Tuesday, March 27, 2007

Housing Gets Messy

They say it's never over until somebody goes to jail.

It sure brings back memories to see an FBI logo at the top of a post, but on Tuesday, the Bureau began sniffing around Beazer Homes on a mortgage fraud probe. Meanwhile, weak consumer confidence did what poor home sales couldn't: buyers sat on the bench all day Tuesday and watched stocks slide lower.

If Tuesday had the feel of a buyer's strike, it's because even though the losses were real, the selling was light. Composite volume finished unchanged, and NYSE trade actually fell 5%. There's been no distribution in the past 5 days since the follow-through, which is good news for stocks. How long this spring fever lasts is another thing altogether.

Despite any uncertainty, investors remain in no rush to dump the best-of-breed. On Tuesday, the IBD100 did better than the broader market and slid just 0.5%, even though only 32 of 100 stocks closed higher. New Highs fell to just 8, and 8 stocks printed distribution days, both of which are typical numbers on a pullback,

The chart below shows that today was also an inside day, not just for the Composite, but for all of the major indexes as well. Throw in low volume, another close above support and MACD ticking positive, and the market continues to have a bullish bias. Considering the shaky economic climate and wobbly geopolitics, it's remarkable things aren't worse. For the record, a close below the 50-day on big volume and things will be worse.

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Reading comments from LEN today about their numbers prompts me to offer some straight talk on the housing mess. Today, the LEN CEO Stuart Miller said that it's "unclear whether there's another shoe to drop" in the US housing market. I assure you there is, and it's a Size 22 EEEE.

Economics 101 teaches us that the house debacle won't be over until one final phase occurs: home prices must tumble. LEN's numbers were so bad in part because they refused to lower prices. Price slashing is essential because it's the only trick left that will stimulate demand. Subprime fiascos and rate cut hopes are a sideshow. Lower prices are the only medicine, but they're like chemo: they make everyone's hair fall out.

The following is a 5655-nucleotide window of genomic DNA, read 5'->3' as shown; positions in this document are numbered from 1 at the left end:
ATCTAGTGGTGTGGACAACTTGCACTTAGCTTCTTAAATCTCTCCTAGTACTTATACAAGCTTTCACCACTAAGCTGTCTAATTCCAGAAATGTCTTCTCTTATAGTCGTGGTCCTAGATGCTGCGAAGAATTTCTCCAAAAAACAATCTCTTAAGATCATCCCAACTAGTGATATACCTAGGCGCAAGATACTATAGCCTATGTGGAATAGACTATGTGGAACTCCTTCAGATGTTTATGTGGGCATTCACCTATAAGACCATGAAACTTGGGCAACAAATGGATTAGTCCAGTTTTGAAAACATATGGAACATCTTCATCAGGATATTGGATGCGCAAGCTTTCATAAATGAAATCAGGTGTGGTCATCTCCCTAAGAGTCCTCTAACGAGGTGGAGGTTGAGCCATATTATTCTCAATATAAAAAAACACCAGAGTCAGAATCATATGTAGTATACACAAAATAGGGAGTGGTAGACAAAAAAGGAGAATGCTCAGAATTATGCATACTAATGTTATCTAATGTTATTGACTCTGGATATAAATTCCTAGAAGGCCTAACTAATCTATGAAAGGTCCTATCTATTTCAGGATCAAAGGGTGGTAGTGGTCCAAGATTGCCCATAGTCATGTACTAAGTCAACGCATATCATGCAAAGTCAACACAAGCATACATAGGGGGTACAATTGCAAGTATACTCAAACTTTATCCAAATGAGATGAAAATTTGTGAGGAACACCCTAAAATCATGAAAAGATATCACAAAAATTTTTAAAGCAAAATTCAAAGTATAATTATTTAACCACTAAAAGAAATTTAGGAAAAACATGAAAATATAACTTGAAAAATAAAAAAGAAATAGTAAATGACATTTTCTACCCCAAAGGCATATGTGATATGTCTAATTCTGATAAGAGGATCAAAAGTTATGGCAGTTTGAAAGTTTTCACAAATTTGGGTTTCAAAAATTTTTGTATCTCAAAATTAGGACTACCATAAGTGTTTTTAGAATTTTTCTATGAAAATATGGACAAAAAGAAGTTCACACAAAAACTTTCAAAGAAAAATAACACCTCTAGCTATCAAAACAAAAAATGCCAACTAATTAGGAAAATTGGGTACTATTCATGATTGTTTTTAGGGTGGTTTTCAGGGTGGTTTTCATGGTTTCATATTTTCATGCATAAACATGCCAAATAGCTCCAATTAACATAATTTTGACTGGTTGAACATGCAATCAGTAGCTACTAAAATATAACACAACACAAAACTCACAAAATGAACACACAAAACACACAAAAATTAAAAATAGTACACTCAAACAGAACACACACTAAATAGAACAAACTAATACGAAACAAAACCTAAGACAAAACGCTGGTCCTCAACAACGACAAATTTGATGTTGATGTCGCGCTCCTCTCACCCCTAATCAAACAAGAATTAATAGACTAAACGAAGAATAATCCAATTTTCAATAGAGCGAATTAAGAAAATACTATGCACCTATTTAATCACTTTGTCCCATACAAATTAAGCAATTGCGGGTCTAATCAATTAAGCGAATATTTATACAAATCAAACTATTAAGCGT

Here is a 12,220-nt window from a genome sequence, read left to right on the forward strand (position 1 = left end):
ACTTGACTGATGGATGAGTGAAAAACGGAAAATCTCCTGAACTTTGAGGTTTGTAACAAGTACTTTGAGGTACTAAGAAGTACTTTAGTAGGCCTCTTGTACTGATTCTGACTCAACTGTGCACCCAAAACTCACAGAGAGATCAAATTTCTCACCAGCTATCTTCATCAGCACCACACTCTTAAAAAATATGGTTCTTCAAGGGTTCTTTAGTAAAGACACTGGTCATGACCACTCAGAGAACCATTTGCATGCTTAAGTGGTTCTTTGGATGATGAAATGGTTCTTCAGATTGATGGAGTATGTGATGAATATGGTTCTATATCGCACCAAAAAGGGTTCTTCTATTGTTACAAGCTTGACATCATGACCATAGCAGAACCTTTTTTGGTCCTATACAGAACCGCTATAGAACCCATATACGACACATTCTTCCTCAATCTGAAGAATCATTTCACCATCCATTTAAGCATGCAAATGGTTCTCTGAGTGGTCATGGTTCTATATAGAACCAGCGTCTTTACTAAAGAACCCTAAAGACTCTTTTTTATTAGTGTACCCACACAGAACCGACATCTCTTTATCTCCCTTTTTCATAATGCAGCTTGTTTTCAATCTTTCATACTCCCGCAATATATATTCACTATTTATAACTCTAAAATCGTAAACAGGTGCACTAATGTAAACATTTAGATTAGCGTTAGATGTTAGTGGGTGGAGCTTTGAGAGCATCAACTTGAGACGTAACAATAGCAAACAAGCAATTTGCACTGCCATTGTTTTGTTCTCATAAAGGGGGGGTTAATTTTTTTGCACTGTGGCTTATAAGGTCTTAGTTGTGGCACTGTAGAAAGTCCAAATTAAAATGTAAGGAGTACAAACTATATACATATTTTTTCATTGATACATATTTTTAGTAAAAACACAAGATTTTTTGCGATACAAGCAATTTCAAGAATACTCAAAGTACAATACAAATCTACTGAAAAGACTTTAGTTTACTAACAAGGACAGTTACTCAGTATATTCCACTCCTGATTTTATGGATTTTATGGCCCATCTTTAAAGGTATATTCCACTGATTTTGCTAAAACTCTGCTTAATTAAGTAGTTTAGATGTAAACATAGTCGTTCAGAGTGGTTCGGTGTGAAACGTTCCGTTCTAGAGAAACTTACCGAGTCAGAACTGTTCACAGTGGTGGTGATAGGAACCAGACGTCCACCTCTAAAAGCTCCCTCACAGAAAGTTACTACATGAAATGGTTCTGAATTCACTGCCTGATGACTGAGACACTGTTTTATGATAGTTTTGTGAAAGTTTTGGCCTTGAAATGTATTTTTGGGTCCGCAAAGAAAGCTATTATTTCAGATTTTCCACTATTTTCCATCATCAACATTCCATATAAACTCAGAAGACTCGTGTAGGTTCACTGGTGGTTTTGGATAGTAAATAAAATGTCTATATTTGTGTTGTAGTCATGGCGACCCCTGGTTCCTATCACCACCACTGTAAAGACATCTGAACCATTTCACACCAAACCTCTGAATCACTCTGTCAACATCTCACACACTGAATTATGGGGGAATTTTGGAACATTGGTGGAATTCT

The chart below shows that the move to price contraction is a race against time. There are three easy stops: 220, 195 and 175. If sellers don't give up and cut prices by then, anything lower -- like 140 -- will be very hard on everyone. LEN CEO Miller said today that he can't forecast when conditions will improve, but now you can: when all of his hair falls out.

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Paradoxically, just because the housing mess is going to get worse doesn't guarantee the US will fall into a recession. If you'll recall, last Thursday I pointed out that the 2yr/10yr Yield Curve officially became un-inverted. I was certain the mainstream press would be all over this improvement in the weekend rags, but strangely enough I found nothing. Well, as it turns out neither did Mark Hulbert.

On Tuesday, Hulbert wrote a great article on how the professional silence about the repaired Yield Curve shows the difficulty in remaining objective in this business. As of Tuesday, no economist who touted the inverted yield curve has stepped forward to even acknowledge its repair, much less to comment on what any further improvement might mean. For the record, the curve has continued to improve since last week.

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With Bernanke on the Hill on Wednesday, volatility should pick up a bit, and volume will have heightened importance.

Until then, have a great night.



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